The Life-Cycle Hypothesis, Fiscal Policy, and Social Security
The paper reviews some of the most important results of the Life Cycle Hypothesis for understanding individual and aggregate saving behaviour. It then turns to the implications for fiscal policy and social security, highlighting Modigliani’s seminal contributions. Over time competing theories have emerged, and some empirical findings are difficult to reconcile with LCH; chiefly aspects of inertia, myopia, and irrational behaviour documented by the recent behavioural literature. But the LCH is still the benchmark model to think about individual saving decisions, the aggregate evidence and policy issues.
|Date of creation:||01 May 2005|
|Publication status:||Published in Banca Nazionale del Lavoro Quarterly Review, June-September 2005, vol. 58, issue 233-243, pages 173-86|
|Contact details of provider:|| Postal: I-80126 Napoli|
Phone: +39 081 - 675372
Fax: +39 081 - 675372
Web page: http://www.csef.it/
More information through EDIRC
Please report citation or reference errors to , or , if you are the registered author of the cited work, log in to your RePEc Author Service profile, click on "citations" and make appropriate adjustments.:
- Modigliani, Franco. & Sterling, Arlie., 1981. "Determinants of private saving with special reference to the role of social security : cross country tests," Working papers 1209-81., Massachusetts Institute of Technology (MIT), Sloan School of Management.
- Laurence J. Kotlikoff & Lawrence H. Summers, 1980.
"The Role of Intergenerational Transfers in Aggregate Capital Accumulation,"
NBER Working Papers
0445, National Bureau of Economic Research, Inc.
- Kotlikoff, Laurence J & Summers, Lawrence H, 1981. "The Role of Intergenerational Transfers in Aggregate Capital Accumulation," Journal of Political Economy, University of Chicago Press, vol. 89(4), pages 706-732, August.
- Feldstein, Martin S, 1976. "Social Security and Saving: The Extended Life Cycle Theory," American Economic Review, American Economic Association, vol. 66(2), pages 77-86, May.
- Deaton, Angus, 1992. "Understanding Consumption," OUP Catalogue, Oxford University Press, number 9780198288244, December.
- Barro, Robert J., 1974.
"Are Government Bonds Net Wealth?,"
3451399, Harvard University Department of Economics.
- Modigliani, Franco & Sterling, Arlie, 1986. "Government Debt, Government Spending and Private Sector Behavior: Comment," American Economic Review, American Economic Association, vol. 76(5), pages 1168-1179, December.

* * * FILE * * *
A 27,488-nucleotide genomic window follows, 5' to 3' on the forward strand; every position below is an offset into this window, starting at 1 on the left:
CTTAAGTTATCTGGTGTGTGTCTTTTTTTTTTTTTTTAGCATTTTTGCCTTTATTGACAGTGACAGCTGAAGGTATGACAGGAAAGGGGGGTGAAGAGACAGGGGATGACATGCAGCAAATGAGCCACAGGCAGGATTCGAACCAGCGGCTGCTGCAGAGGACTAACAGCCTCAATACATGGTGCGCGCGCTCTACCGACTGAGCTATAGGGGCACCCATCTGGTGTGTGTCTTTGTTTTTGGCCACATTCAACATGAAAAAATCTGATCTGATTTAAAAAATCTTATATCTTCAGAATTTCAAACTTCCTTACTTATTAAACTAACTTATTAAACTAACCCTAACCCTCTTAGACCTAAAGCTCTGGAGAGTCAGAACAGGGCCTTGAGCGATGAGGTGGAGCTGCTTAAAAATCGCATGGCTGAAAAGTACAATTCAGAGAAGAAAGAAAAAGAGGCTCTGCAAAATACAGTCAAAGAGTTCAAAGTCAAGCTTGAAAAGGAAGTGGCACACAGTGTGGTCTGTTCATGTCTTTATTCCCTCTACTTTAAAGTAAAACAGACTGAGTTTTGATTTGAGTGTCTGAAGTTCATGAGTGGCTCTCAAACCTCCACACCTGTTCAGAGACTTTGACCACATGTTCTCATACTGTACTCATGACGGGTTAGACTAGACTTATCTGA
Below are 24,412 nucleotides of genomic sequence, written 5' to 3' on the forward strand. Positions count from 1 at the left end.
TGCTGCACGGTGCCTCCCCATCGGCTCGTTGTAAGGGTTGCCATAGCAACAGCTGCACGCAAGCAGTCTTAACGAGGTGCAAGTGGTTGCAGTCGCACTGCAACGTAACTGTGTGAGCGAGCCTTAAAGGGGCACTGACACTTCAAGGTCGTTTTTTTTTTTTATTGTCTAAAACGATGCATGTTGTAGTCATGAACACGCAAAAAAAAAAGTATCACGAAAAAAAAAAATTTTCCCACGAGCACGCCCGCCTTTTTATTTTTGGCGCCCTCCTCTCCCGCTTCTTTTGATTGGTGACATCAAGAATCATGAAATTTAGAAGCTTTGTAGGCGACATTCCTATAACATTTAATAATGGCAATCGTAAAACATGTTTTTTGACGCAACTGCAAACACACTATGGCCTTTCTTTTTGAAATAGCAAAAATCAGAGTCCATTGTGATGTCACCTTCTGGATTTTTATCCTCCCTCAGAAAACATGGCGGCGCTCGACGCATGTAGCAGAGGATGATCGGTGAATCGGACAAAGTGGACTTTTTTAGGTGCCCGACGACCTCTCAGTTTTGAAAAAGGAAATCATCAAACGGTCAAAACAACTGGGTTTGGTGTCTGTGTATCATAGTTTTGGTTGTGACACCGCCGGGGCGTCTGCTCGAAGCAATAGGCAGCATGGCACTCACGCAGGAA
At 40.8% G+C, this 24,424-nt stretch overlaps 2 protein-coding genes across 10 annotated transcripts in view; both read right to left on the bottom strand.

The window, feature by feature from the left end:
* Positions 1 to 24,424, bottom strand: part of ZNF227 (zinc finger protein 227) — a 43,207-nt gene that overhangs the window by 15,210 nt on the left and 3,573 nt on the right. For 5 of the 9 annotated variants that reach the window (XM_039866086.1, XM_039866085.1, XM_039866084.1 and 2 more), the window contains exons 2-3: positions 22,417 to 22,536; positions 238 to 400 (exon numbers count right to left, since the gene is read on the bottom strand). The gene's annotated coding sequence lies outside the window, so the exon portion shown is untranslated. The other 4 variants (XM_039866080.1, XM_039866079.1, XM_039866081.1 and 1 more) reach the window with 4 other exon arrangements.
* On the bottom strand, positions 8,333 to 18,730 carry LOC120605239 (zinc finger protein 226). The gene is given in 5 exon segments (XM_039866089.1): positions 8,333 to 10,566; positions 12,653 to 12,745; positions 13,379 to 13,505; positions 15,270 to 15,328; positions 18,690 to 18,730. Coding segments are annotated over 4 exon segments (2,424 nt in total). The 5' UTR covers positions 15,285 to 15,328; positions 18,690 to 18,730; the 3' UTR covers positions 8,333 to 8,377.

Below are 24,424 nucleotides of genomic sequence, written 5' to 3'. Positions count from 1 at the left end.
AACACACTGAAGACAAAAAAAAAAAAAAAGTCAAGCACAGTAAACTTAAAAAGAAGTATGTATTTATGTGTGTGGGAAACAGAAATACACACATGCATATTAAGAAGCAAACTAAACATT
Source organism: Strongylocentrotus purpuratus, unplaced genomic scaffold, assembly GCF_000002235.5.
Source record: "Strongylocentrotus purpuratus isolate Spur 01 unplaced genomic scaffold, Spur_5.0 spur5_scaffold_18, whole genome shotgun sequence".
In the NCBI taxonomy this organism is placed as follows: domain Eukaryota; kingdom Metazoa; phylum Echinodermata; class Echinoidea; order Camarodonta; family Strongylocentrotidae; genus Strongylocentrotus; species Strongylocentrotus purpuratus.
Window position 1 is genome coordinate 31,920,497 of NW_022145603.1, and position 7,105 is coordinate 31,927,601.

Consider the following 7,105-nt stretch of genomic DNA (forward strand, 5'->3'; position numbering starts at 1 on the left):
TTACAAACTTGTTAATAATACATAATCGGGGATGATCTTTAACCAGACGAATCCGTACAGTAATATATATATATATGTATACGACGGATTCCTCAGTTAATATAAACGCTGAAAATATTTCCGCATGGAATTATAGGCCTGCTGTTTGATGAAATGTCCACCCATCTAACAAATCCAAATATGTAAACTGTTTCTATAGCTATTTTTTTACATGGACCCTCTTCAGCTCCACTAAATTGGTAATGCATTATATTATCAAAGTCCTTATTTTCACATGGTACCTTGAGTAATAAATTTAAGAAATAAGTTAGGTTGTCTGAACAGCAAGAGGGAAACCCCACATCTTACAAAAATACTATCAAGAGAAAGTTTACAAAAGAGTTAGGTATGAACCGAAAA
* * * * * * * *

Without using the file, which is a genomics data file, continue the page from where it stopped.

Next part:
- Tullio Jappelli & Franco Modigliani, 1998. "The Age-Saving Profile and the Life-Cycle Hypothesis," CSEF Working Papers 09, Centre for Studies in Economics and Finance (CSEF), University of Naples, Italy.
- Rossi, Nicola & Visco, Ignazio, 1995. "National saving and social security in Italy," Ricerche Economiche, Elsevier, vol. 49(4), pages 329-356, December.
- Modigliani, Franco, 1986.
"Life Cycle, Individual Thrift, and the Wealth of Nations,"
American Economic Review,
American Economic Association, vol. 76(3), pages 297-313, June.
- Modigliani, Franco, 1985. "Life Cycle, Individual Thrift and the Wealth of Nations," Nobel Prize in Economics documents 1985-1, Nobel Prize Committee.
- Martin Feldstein & Jeffrey B. Liebman, 2001.
NBER Working Papers
8451, National Bureau of Economic Research, Inc.
- Dreze, Jacques H. & Modigliani, Franco, 1972.
"Consumption decisions under uncertainty,"
Journal of Economic Theory,
Elsevier, vol. 5(3), pages 308-335, December.
- Modigliani, Franco, 1988. "The Role of Intergenerational Transfers and Life Cycle Saving in the Accumulation of Wealth," Journal of Economic Perspectives, American Economic Association, vol. 2(2), pages 15-40, Spring.
When requesting a correction, please mention this item's handle: RePEc:sef:csefwp:140. See general information about how to correct material in RePEc.
For technical questions regarding this item, or to correct its authors, title, abstract, bibliographic or download information, contact: (Lia Ambrosio)
If references are entirely missing, you can add them using this form.